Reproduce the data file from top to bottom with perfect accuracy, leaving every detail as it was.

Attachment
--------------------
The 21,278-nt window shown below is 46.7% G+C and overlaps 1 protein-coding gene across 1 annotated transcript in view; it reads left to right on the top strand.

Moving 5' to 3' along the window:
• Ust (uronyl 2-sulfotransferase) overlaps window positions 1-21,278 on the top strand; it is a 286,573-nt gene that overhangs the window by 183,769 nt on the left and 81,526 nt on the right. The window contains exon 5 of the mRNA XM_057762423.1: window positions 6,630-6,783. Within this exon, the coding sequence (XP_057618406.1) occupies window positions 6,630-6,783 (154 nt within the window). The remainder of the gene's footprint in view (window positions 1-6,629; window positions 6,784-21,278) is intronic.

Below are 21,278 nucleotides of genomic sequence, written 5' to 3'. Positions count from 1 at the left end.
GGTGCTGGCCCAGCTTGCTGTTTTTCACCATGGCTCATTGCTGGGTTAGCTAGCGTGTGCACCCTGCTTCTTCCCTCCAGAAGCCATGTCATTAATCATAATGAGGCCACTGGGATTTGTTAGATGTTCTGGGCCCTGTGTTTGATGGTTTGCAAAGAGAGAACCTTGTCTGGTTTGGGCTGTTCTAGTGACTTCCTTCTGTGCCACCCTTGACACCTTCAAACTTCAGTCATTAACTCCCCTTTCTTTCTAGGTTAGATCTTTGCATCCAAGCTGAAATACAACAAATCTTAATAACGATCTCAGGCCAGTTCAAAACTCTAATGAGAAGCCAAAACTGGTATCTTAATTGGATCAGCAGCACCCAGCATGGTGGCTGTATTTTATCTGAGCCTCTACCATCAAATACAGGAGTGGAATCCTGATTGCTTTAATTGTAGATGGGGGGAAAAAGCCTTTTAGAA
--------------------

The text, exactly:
The 21,278-nt window shown below is 46.7% G+C and overlaps 1 protein-coding gene across 1 annotated transcript in view; it reads left to right on the top strand.

Moving 5' to 3' along the window:
• Ust (uronyl 2-sulfotransferase) overlaps window positions 1-21,278 on the top strand; it is a 286,573-nt gene that overhangs the window by 183,769 nt on the left and 81,526 nt on the right. The window contains exon 5 of the mRNA XM_057762423.1: window positions 6,630-6,783. Within this exon, the coding sequence (XP_057618406.1) occupies window positions 6,630-6,783 (154 nt within the window). The remainder of the gene's footprint in view (window positions 1-6,629; window positions 6,784-21,278) is intronic.

Below are 21,278 nucleotides of genomic sequence, written 5' to 3'. Positions count from 1 at the left end.
GGTGCTGGCCCAGCTTGCTGTTTTTCACCATGGCTCATTGCTGGGTTAGCTAGCGTGTGCACCCTGCTTCTTCCCTCCAGAAGCCATGTCATTAATCATAATGAGGCCACTGGGATTTGTTAGATGTTCTGGGCCCTGTGTTTGATGGTTTGCAAAGAGAGAACCTTGTCTGGTTTGGGCTGTTCTAGTGACTTCCTTCTGTGCCACCCTTGACACCTTCAAACTTCAGTCATTAACTCCCCTTTCTTTCTAGGTTAGATCTTTGCATCCAAGCTGAAATACAACAAATCTTAATAACGATCTCAGGCCAGTTCAAAACTCTAATGAGAAGCCAAAACTGGTATCTTAATTGGATCAGCAGCACCCAGCATGGTGGCTGTATTTTATCTGAGCCTCTACCATCAAATACAGGAGTGGAATCCTGATTGCTTTAATTGTAGATGGGGGGAAAAAGCCTTTTAGAA